Manchester City player Edin Dzeko was booked for removing his shirt against Stoke City this week and it prompted some debate in media. So are FIFA missing the point with their stringent celebration rules?
Manchester City made light work of Stoke City in the New Year fixture this week despite a standout performance from Potters keeper Asmir Begovic. While the main talking points should have been the result for the most part post-game conjecture was based on the injury sustained by Sergio Aguero and Edin Dzeko’s booking for an ‘excessive goal celebration’.
The celebration in question; removing his shirt to reveal a hidden message. So what shameful message did the Bosnian reveal that would warrant him a yellow card?
‘Happy New Year’.
The issue raised debate on the Soccer Saturday panel with presenter Jeff Stelling clearly siding with the referee on the incident and Paul Merson believing Dzeko should have been reprieved. In fact the referee in question should not really be blamed; he has a job to do and unfortunately when a player removes their shirt a booking is a likely consequence. In that respect the striker must have expected to be on the end of a yellow card.
Yet on the other hand why is this rule in place?
If anybody was wondering here are the official rules from FIFA regarding the Celebration of a Goal:
‘While it is permissible for a player to demonstrate his joy when a goal has been scored, the celebration must not be excessive.
Reasonable celebrations are allowed, but the practice of choreographed celebrations is not to be encouraged when it results in excessive time-wasting and referees are instructed to intervene in such cases.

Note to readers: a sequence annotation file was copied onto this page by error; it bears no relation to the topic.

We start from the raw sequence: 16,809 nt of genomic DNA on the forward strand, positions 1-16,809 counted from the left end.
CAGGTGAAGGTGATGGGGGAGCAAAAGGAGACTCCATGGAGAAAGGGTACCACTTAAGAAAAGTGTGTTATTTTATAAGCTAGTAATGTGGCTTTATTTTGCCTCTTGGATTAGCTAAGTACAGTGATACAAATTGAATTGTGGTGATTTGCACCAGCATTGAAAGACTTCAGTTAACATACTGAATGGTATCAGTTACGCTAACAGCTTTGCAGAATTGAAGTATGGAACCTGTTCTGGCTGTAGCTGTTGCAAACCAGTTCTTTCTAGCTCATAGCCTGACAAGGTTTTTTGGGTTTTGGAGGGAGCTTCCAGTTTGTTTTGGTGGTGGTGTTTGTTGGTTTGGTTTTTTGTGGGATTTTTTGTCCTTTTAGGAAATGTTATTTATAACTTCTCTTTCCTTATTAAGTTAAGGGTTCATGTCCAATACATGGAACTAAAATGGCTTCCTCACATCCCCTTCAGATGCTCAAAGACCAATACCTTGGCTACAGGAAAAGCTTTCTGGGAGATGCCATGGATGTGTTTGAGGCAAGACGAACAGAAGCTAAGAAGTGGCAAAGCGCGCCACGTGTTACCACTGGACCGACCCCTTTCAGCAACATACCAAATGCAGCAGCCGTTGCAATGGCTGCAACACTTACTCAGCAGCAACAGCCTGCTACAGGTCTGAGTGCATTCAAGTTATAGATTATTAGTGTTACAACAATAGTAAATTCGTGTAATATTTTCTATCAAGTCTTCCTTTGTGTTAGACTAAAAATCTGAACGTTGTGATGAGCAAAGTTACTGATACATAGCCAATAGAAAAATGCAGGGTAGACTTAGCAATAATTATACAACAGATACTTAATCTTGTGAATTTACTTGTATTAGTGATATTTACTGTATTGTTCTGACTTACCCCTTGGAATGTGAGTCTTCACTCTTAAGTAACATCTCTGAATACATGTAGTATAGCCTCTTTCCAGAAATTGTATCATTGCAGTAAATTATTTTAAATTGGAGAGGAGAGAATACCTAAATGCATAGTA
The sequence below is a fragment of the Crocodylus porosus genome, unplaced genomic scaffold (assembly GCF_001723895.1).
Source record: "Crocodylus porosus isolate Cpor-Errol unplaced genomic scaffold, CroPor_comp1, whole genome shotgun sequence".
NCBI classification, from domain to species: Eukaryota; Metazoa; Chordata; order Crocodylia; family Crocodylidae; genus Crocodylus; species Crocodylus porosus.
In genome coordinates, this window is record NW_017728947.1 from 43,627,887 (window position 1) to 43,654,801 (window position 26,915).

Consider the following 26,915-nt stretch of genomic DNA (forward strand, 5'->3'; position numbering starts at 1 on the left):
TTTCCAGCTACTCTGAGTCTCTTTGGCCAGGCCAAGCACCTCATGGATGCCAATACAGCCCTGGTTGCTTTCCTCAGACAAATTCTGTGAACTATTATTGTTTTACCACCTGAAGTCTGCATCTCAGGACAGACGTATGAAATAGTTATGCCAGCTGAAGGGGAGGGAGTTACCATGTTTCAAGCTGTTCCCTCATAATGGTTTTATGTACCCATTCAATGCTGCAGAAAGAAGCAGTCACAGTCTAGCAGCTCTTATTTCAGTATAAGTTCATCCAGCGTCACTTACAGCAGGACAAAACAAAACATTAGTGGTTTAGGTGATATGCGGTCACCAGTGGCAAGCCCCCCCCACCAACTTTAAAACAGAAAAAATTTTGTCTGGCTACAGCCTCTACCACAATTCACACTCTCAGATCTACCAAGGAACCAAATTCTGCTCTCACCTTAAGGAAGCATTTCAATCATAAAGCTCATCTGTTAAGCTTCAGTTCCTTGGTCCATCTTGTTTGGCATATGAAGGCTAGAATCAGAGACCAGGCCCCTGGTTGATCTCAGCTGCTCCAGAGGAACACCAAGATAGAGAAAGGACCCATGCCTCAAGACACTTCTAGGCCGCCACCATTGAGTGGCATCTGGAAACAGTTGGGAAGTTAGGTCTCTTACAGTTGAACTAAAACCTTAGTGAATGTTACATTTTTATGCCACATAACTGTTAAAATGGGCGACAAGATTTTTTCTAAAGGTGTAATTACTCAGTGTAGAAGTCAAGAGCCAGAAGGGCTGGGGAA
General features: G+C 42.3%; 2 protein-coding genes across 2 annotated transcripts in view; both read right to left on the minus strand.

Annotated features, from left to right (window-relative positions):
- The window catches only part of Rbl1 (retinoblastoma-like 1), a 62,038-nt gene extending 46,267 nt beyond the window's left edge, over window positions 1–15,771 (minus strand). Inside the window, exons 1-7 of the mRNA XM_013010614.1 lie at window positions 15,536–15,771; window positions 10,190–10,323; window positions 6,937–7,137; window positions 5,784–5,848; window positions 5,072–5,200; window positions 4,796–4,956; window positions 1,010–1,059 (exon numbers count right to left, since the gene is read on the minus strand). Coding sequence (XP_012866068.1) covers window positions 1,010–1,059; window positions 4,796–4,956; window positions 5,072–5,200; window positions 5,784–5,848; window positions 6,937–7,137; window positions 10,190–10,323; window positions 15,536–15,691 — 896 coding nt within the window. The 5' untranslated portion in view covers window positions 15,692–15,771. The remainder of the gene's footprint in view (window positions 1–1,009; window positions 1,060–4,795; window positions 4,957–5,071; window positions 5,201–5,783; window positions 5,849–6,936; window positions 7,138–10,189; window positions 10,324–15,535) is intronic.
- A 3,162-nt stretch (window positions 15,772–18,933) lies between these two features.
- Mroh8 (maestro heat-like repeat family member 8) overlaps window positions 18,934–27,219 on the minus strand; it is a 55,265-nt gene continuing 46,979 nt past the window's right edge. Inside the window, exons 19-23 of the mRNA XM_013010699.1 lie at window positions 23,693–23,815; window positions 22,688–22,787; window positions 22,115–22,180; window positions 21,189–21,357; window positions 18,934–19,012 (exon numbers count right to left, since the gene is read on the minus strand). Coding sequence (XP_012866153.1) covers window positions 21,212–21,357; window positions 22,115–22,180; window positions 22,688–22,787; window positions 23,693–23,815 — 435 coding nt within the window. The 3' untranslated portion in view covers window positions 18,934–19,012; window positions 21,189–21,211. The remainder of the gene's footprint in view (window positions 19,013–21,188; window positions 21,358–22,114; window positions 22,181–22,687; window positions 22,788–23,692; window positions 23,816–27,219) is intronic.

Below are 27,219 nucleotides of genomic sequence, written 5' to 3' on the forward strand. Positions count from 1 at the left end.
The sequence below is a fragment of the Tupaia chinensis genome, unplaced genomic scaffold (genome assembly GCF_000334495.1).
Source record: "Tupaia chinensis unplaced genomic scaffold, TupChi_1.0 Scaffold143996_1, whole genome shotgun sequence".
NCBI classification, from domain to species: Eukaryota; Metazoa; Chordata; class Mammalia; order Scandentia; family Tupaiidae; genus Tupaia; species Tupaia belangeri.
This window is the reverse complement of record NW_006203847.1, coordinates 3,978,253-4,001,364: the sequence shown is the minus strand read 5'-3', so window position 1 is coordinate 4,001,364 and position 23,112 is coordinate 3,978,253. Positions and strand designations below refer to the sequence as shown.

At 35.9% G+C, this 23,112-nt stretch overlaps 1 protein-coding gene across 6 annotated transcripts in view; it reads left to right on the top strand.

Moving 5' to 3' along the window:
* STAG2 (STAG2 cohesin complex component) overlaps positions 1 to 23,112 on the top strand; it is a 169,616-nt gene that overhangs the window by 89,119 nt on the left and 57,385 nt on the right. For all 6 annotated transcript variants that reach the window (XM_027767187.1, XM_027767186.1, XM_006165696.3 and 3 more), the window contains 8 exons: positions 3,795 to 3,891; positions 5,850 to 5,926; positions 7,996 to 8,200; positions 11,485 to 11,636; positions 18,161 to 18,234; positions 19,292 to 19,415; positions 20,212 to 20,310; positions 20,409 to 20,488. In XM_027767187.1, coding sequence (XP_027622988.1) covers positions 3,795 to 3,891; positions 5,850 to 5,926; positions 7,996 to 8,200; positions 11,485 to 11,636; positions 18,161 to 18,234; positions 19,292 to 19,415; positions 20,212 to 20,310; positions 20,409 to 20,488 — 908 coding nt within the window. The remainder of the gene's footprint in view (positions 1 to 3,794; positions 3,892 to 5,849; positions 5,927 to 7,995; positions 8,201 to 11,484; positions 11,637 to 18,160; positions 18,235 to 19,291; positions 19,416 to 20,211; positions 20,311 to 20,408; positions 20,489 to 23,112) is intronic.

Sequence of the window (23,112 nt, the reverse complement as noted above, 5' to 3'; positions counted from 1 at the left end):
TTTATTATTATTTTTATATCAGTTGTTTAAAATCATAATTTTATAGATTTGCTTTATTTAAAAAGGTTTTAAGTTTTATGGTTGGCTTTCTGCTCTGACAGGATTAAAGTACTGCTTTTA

A player must be cautioned if:
• in the opinion of the referee, he makes gestures which are provocative, derisory or inﬂammatory
• he climbs on to a perimeter fence to celebrate a goal being scored
• he removes his shirt or covers his head with his shirt
• he covers his head or face with a mask or other similar item
Leaving the ﬁeld of play to celebrate a goal is not a cautionable offence in itself but it is essential that players return to the ﬁeld of play as soon as possible.
Referees are expected to act in a preventative manner and to exercise common sense in dealing with the celebration of a goal.’
While I can understand that gestures such as Emmanuel Adebayor deliberately running the length of the pitch to celebrate in front of Arsenal fans should result in a booking; or climbing a fence could incite fans in a similar way the idea that taking your shirt off could ‘incite fans’ seems flaky to me. Especially when it is a message such as Berbatov’s recently hilarious ‘Keep Calm and Pass Me The Ball’ or Steven Pienaar’s regular ‘God is Great’ communication.
It just seems to me personally a draconian rule that results in needless bookings and the stemming of passion, creativity and player-fan interaction from the modern game.
However there is the risk of time-wasting and indeed potential moments like this; Diego Forlan deciding it was time to play shirts versus skins against Southampton during his Manchester United days.
Needless to say it is clear what side of the debate I am on. While the referees have little choice but to book players who remove their shirt when it is done in the calm and non-provocative manner in which Dzeko did so common sense should surely prevail.
Happy New Year to you too Edin.
Do you think players should be booked for taking their shirt off or should the context of the celebration overrule?
image: © Bronski Beat